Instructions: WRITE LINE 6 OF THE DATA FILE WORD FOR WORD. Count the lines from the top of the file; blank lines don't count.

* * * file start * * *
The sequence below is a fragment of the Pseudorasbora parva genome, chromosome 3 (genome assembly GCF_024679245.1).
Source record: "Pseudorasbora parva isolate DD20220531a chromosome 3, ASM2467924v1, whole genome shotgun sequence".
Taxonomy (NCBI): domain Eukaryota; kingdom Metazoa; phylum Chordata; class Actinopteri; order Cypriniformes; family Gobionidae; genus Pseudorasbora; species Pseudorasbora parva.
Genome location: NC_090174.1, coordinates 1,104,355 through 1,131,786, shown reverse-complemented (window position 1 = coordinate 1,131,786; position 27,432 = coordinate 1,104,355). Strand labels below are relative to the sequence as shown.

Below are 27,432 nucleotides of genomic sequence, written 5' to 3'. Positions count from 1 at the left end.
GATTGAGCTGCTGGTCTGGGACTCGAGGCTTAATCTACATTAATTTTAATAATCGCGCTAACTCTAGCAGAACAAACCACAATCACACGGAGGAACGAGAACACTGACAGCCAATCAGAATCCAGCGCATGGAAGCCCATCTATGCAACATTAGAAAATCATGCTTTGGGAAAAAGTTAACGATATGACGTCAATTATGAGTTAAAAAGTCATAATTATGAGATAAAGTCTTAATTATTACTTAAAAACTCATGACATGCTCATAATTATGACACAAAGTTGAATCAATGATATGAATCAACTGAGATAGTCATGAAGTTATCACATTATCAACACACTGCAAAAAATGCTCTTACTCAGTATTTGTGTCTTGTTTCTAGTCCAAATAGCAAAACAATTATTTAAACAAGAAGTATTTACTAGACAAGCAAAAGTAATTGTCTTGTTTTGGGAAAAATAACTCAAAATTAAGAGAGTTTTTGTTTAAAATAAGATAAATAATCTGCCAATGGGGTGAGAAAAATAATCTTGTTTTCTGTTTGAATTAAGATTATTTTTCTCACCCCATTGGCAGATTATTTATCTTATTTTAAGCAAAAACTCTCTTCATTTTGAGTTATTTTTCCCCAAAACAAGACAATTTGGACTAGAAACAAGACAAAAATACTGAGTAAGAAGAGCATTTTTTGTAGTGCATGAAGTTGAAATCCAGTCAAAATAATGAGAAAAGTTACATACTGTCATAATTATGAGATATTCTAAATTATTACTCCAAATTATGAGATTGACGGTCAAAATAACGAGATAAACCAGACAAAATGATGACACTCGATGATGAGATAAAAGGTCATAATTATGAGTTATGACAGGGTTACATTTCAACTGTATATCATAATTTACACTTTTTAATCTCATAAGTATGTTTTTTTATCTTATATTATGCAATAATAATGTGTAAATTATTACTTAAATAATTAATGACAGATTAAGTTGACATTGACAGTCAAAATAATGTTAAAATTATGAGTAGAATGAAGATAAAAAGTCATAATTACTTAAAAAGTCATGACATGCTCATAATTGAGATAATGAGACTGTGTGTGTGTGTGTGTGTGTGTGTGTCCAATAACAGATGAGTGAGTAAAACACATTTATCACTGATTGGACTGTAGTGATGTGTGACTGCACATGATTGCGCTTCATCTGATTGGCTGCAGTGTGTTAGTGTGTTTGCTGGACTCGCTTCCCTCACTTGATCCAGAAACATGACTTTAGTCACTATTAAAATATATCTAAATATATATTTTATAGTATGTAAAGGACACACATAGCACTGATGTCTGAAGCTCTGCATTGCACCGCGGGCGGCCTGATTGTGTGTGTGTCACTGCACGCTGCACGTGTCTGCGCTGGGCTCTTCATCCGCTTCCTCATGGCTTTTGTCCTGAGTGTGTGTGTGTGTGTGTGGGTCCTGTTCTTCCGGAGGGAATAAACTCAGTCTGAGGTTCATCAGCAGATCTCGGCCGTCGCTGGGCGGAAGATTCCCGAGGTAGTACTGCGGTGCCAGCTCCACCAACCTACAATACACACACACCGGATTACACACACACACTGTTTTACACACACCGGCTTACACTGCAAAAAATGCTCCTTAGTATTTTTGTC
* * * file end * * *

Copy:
GATTGAGCTGCTGGTCTGGGACTCGAGGCTTAATCTACATTAATTTTAATAATCGCGCTAACTCTAGCAGAACAAACCACAATCACACGGAGGAACGAGAACACTGACAGCCAATCAGAATCCAGCGCATGGAAGCCCATCTATGCAACATTAGAAAATCATGCTTTGGGAAAAAGTTAACGATATGACGTCAATTATGAGTTAAAAAGTCATAATTATGAGATAAAGTCTTAATTATTACTTAAAAACTCATGACATGCTCATAATTATGACACAAAGTTGAATCAATGATATGAATCAACTGAGATAGTCATGAAGTTATCACATTATCAACACACTGCAAAAAATGCTCTTACTCAGTATTTGTGTCTTGTTTCTAGTCCAAATAGCAAAACAATTATTTAAACAAGAAGTATTTACTAGACAAGCAAAAGTAATTGTCTTGTTTTGGGAAAAATAACTCAAAATTAAGAGAGTTTTTGTTTAAAATAAGATAAATAATCTGCCAATGGGGTGAGAAAAATAATCTTGTTTTCTGTTTGAATTAAGATTATTTTTCTCACCCCATTGGCAGATTATTTATCTTATTTTAAGCAAAAACTCTCTTCATTTTGAGTTATTTTTCCCCAAAACAAGACAATTTGGACTAGAAACAAGACAAAAATACTGAGTAAGAAGAGCATTTTTTGTAGTGCATGAAGTTGAAATCCAGTCAAAATAATGAGAAAAGTTACATACTGTCATAATTATGAGATATTCTAAATTATTACTCCAAATTATGAGATTGACGGTCAAAATAACGAGATAAACCAGACAAAATGATGACACTCGATGATGAGATAAAAGGTCATAATTATGAGTTATGACAGGGTTACATTTCAACTGTATATCATAATTTACACTTTTTAATCTCATAAGTATGTTTTTTTATCTTATATTATGCAATAATAATGTGTAAATTATTACTTAAATAATTAATGACAGATTAAGTTGACATTGACAGTCAAAATAATGTTAAAATTATGAGTAGAATGAAGATAAAAAGTCATAATTACTTAAAAAGTCATGACATGCTCATAATTGAGATAATGAGACTGTGTGTGTGTGTGTGTGTGTGTGTGTCCAATAACAGATGAGTGAGTAAAACACATTTATCACTGATTGGACTGTAGTGATGTGTGACTGCACATGATTGCGCTTCATCTGATTGGCTGCAGTGTGTTAGTGTGTTTGCTGGACTCGCTTCCCTCACTTGATCCAGAAACATGACTTTAGTCACTATTAAAATATATCTAAATATATATTTTATAGTATGTAAAGGACACACATAGCACTGATGTCTGAAGCTCTGCATTGCACCGCGGGCGGCCTGATTGTGTGTGTGTCACTGCACGCTGCACGTGTCTGCGCTGGGCTCTTCATCCGCTTCCTCATGGCTTTTGTCCTGAGTGTGTGTGTGTGTGTGTGGGTCCTGTTCTTCCGGAGGGAATAAACTCAGTCTGAGGTTCATCAGCAGATCTCGGCCGTCGCTGGGCGGAAGATTCCCGAGGTAGTACTGCGGTGCCAGCTCCACCAACCTACAATACACACACACCGGATTACACACACACACTGTTTTACACACACCGGCTTACACTGCAAAAAATGCTCCTTAGTATTTTTGTC